Joseph and the Amazing Technicolor Dreamcoat
There seems to be room for everyone under the Summer Theatre of New Canaan’s white tent in Waveny Park.
I like the spirit generated in the Summer Theatre of New Canaan’s Joseph and The Amazing Technicolor Dreamcoat; a forever young musical, it was the first that Andrew Lloyd Webber and Tim Rice wrote together when they were commissioned in 1968 by a London Prep School. The most important element in a musical is the lead. With a terrific voice and excellent diction, Christopher DeRosa, a recent college graduate, takes the part of Joseph and makes it his own. Dark-haired and well-built, the actor projects warmth and a feeling of comfort and maturity on stage as the youngest brother whose father loves him best and the interpreter of dreams.
Corrine C. Broadbent as The Narrator, William Hammons as the Elvis-like Pharoah, Brian Silliman as Jacob, all acquit themselves well. Kenneth Linsley’s Simeon, singing the spoofy and schmaltzy “Those Canaan Days,” and Johann Michael George’s Judah, delivering Benjamin Calypso, a snappy number, are entertaining.
I have seen many productions of the retelling of this beloved biblical story; the first time was on Broadway in 1981, and although I enjoyed it, I was struck by the tuneful score and surprised at how short it was. The show became a mainstay of the Downtown Cabaret of Bridgeport, which highlighted the more sophisticated aspects of the plot.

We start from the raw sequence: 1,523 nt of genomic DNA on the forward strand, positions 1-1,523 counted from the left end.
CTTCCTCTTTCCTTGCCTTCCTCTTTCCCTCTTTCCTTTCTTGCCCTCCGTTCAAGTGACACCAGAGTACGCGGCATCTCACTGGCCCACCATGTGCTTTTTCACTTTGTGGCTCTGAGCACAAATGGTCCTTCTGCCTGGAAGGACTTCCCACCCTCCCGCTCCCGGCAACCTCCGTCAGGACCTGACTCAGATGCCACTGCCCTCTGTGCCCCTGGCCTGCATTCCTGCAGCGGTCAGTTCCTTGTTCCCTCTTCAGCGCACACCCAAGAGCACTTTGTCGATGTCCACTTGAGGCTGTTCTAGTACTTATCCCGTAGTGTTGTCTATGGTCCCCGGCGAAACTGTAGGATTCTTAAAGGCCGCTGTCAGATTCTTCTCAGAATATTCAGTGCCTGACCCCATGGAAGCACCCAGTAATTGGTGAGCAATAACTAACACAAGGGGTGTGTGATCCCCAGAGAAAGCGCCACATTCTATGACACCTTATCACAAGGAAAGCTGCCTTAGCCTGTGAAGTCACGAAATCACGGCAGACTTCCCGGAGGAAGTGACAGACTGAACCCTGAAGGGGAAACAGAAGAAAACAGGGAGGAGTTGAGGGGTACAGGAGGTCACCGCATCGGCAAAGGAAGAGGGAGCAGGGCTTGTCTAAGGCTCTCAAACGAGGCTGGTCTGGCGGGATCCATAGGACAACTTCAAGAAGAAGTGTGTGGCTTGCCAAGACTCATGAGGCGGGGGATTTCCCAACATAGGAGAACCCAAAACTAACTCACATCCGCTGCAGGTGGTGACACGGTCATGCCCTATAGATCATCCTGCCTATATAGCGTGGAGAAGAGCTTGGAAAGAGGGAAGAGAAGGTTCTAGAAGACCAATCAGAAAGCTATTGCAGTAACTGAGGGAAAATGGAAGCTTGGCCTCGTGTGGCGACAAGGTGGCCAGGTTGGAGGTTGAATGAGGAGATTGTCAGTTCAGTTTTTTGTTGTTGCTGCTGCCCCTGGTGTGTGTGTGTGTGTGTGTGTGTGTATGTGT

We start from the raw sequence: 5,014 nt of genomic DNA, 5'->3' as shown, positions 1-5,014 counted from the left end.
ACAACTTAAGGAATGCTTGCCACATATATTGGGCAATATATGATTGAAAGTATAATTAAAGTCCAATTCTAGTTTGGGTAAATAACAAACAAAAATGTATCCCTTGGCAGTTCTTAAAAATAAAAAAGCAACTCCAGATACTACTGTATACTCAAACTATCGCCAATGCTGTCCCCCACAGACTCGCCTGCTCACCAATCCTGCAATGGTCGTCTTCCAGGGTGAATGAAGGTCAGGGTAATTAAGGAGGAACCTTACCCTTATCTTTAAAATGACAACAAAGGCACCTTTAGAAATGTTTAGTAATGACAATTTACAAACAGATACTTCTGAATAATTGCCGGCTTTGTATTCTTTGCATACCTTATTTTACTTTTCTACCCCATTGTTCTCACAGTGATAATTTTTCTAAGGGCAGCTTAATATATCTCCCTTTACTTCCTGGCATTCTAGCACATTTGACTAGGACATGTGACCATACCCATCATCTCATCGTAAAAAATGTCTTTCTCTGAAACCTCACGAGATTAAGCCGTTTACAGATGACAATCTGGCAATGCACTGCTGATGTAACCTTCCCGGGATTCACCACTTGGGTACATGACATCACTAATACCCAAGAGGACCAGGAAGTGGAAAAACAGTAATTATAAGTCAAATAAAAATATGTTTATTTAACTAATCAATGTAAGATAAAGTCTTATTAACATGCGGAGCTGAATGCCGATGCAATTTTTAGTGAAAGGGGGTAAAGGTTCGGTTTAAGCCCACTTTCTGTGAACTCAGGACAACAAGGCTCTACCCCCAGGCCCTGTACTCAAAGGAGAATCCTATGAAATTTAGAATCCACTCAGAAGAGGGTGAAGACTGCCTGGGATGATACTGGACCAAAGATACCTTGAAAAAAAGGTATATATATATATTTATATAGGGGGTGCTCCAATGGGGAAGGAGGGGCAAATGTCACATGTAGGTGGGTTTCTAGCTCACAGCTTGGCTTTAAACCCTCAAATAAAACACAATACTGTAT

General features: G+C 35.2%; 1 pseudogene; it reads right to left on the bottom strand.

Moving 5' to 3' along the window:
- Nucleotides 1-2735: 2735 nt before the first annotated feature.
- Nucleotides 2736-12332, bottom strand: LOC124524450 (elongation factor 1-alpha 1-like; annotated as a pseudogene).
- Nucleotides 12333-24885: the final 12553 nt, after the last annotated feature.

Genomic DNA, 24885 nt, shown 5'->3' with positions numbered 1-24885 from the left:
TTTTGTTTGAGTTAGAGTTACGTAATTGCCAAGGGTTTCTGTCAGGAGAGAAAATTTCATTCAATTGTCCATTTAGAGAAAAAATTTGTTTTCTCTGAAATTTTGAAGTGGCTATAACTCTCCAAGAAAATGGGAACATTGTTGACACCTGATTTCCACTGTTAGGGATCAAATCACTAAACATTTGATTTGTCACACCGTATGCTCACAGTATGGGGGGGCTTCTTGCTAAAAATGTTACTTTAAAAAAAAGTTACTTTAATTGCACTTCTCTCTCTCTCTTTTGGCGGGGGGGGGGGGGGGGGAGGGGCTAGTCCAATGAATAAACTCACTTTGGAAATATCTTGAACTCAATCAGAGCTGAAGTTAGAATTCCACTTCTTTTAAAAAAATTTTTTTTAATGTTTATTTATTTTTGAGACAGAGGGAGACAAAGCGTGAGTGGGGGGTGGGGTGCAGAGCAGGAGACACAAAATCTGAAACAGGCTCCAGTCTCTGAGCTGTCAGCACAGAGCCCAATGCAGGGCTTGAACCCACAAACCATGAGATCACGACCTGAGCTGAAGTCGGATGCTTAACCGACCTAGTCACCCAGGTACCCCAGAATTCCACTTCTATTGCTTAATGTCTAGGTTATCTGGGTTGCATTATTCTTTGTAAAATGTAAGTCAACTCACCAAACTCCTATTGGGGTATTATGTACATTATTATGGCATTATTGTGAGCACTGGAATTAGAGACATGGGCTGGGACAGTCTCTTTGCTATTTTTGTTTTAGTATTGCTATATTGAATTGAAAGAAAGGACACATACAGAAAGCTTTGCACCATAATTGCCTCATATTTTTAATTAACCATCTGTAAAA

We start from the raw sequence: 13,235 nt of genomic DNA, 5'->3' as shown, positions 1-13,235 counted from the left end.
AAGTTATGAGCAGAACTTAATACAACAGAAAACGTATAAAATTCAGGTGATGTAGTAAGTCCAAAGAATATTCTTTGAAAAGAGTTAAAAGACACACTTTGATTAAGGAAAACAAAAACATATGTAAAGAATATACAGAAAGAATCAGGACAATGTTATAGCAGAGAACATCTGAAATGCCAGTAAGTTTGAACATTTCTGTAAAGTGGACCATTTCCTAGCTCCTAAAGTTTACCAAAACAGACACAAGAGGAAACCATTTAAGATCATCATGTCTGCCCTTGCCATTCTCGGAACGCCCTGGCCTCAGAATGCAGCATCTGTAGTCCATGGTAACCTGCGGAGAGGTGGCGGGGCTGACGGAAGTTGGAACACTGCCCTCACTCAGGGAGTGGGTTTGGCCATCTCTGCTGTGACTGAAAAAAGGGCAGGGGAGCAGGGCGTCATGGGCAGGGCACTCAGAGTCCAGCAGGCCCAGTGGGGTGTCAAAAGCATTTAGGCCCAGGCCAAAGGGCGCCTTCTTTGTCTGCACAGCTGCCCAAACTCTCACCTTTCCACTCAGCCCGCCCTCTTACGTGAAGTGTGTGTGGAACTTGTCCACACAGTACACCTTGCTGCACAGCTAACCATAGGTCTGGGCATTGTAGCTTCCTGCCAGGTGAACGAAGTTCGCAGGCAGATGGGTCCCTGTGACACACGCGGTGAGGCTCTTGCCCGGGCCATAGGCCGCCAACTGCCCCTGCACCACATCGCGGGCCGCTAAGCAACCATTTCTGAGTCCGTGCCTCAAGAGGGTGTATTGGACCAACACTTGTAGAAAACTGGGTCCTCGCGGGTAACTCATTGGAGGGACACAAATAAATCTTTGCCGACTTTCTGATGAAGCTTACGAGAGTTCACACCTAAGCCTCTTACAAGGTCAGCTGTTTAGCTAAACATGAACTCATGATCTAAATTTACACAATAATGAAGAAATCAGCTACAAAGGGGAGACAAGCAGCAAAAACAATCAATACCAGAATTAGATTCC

The Summer Theatre of New Canaan’s production, which will run from Thursday to Sunday now until August 5, is directed by Melody Meitrott Libonati and choreographed by Doug Shankman on Charles Pavarini III’s effectively sculpted set lit by Devon Allen. Their job is challenging, because the very large cast is comprised of some strong soloists-members of actors equity -- costumed in appropriate Egyptian garb by Arthur Oliver -- and many adorable and attractive children from teeny to teenager wearing brightly-colored contemporary clothes. This charmingly schizophrenic combination accomplishes two things: it accents the didactic qualities of the piece and attracts a large audience, both young and older. However, the use of this many children lends a juvenile/Sesame style air to the production. We can’t take is as seriously as we would like.
Music Director Stephen Purdy does a lovely job taking the soloists, the Ensemble and Children’s Chorus through the songs that demonstrate a variety of styles: “Jacob and Sons,“ “Joseph’s Coat,” “One More Angel in Heaven,” and the iconic “Any Dream Will Do.” This is a fine family show that will play through Aug 5. For all box office info: 203-966-4634. firstname.lastname@example.org